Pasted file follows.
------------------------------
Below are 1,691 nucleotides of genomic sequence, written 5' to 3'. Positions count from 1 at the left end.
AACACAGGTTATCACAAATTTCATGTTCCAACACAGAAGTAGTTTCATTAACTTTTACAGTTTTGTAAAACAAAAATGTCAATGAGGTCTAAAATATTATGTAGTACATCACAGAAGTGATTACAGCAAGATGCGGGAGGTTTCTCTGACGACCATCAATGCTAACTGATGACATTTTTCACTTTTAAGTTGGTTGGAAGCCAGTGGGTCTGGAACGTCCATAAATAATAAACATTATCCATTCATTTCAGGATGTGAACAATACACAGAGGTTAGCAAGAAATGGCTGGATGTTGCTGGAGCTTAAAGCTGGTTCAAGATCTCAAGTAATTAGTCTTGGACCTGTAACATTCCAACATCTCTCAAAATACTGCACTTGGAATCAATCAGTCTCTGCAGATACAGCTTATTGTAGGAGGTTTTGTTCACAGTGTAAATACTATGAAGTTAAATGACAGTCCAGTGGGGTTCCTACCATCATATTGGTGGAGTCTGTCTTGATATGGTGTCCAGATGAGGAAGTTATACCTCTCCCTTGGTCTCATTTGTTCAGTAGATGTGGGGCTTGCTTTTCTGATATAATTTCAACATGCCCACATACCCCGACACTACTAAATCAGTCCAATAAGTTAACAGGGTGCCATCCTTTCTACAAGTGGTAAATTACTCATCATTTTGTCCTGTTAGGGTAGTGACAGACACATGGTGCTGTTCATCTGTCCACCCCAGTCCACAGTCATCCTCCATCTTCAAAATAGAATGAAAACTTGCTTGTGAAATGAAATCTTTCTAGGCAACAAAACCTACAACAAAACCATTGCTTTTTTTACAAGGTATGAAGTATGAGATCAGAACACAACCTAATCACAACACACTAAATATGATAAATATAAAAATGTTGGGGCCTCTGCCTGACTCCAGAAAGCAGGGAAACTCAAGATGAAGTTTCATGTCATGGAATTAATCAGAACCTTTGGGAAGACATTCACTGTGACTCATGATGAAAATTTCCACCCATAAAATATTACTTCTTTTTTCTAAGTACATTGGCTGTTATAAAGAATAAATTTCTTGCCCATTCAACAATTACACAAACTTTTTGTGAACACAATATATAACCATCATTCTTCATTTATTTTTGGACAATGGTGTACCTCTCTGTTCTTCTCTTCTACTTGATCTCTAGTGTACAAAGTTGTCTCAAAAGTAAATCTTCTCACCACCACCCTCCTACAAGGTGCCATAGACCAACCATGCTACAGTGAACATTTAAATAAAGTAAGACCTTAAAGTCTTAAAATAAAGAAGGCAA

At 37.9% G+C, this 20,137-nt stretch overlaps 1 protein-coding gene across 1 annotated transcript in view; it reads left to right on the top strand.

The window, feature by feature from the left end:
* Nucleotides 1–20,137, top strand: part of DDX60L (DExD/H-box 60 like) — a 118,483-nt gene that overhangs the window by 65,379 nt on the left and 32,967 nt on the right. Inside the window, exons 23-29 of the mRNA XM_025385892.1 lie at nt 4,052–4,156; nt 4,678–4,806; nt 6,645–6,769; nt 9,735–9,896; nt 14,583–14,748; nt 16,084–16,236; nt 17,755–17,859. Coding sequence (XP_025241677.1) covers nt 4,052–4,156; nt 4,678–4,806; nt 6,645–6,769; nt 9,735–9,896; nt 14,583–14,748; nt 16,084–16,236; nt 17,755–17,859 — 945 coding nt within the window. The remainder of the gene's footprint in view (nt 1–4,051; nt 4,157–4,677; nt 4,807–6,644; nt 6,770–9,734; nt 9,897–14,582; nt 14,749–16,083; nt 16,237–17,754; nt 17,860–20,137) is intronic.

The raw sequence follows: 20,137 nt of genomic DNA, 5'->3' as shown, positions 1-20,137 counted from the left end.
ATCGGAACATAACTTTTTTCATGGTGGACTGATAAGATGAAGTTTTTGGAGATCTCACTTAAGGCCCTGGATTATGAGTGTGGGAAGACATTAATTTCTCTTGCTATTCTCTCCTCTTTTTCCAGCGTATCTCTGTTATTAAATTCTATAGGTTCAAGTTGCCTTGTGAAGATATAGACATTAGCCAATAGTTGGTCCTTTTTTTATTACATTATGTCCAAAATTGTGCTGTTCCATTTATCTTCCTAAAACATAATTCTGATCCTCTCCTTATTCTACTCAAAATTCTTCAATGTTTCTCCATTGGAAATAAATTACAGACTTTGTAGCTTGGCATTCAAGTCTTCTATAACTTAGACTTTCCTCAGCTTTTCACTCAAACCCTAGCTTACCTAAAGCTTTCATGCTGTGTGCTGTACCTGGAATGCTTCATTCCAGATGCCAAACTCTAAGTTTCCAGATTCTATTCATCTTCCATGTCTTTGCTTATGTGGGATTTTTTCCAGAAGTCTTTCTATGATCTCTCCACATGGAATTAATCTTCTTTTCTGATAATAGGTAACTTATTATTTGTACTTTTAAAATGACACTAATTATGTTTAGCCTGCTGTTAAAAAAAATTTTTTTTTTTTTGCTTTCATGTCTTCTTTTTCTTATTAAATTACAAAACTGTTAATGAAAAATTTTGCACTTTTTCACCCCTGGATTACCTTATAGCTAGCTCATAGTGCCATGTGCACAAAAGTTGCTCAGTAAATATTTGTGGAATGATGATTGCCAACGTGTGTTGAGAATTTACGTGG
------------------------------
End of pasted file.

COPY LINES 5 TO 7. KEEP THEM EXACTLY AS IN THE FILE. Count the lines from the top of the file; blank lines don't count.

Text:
* Nucleotides 1–20,137, top strand: part of DDX60L (DExD/H-box 60 like) — a 118,483-nt gene that overhangs the window by 65,379 nt on the left and 32,967 nt on the right. Inside the window, exons 23-29 of the mRNA XM_025385892.1 lie at nt 4,052–4,156; nt 4,678–4,806; nt 6,645–6,769; nt 9,735–9,896; nt 14,583–14,748; nt 16,084–16,236; nt 17,755–17,859. Coding sequence (XP_025241677.1) covers nt 4,052–4,156; nt 4,678–4,806; nt 6,645–6,769; nt 9,735–9,896; nt 14,583–14,748; nt 16,084–16,236; nt 17,755–17,859 — 945 coding nt within the window. The remainder of the gene's footprint in view (nt 1–4,051; nt 4,157–4,677; nt 4,807–6,644; nt 6,770–9,734; nt 9,897–14,582; nt 14,749–16,083; nt 16,237–17,754; nt 17,860–20,137) is intronic.

The raw sequence follows: 20,137 nt of genomic DNA, 5'->3' as shown, positions 1-20,137 counted from the left end.
ATCGGAACATAACTTTTTTCATGGTGGACTGATAAGATGAAGTTTTTGGAGATCTCACTTAAGGCCCTGGATTATGAGTGTGGGAAGACATTAATTTCTCTTGCTATTCTCTCCTCTTTTTCCAGCGTATCTCTGTTATTAAATTCTATAGGTTCAAGTTGCCTTGTGAAGATATAGACATTAGCCAATAGTTGGTCCTTTTTTTATTACATTATGTCCAAAATTGTGCTGTTCCATTTATCTTCCTAAAACATAATTCTGATCCTCTCCTTATTCTACTCAAAATTCTTCAATGTTTCTCCATTGGAAATAAATTACAGACTTTGTAGCTTGGCATTCAAGTCTTCTATAACTTAGACTTTCCTCAGCTTTTCACTCAAACCCTAGCTTACCTAAAGCTTTCATGCTGTGTGCTGTACCTGGAATGCTTCATTCCAGATGCCAAACTCTAAGTTTCCAGATTCTATTCATCTTCCATGTCTTTGCTTATGTGGGATTTTTTCCAGAAGTCTTTCTATGATCTCTCCACATGGAATTAATCTTCTTTTCTGATAATAGGTAACTTATTATTTGTACTTTTAAAATGACACTAATTATGTTTAGCCTGCTGTTAAAAAAAATTTTTTTTTTTTTGCTTTCATGTCTTCTTTTTCTTATTAAATTACAAAACTGTTAATGAAAAATTTTGCACTTTTTCACCCCTGGATTACCTTATAGCTAGCTCATAGTGCCATGTGCACAAAAGTTGCTCAGTAAATATTTGTGGAATGATGATTGCCAACGTGTGTTGAGAATTTACGTGG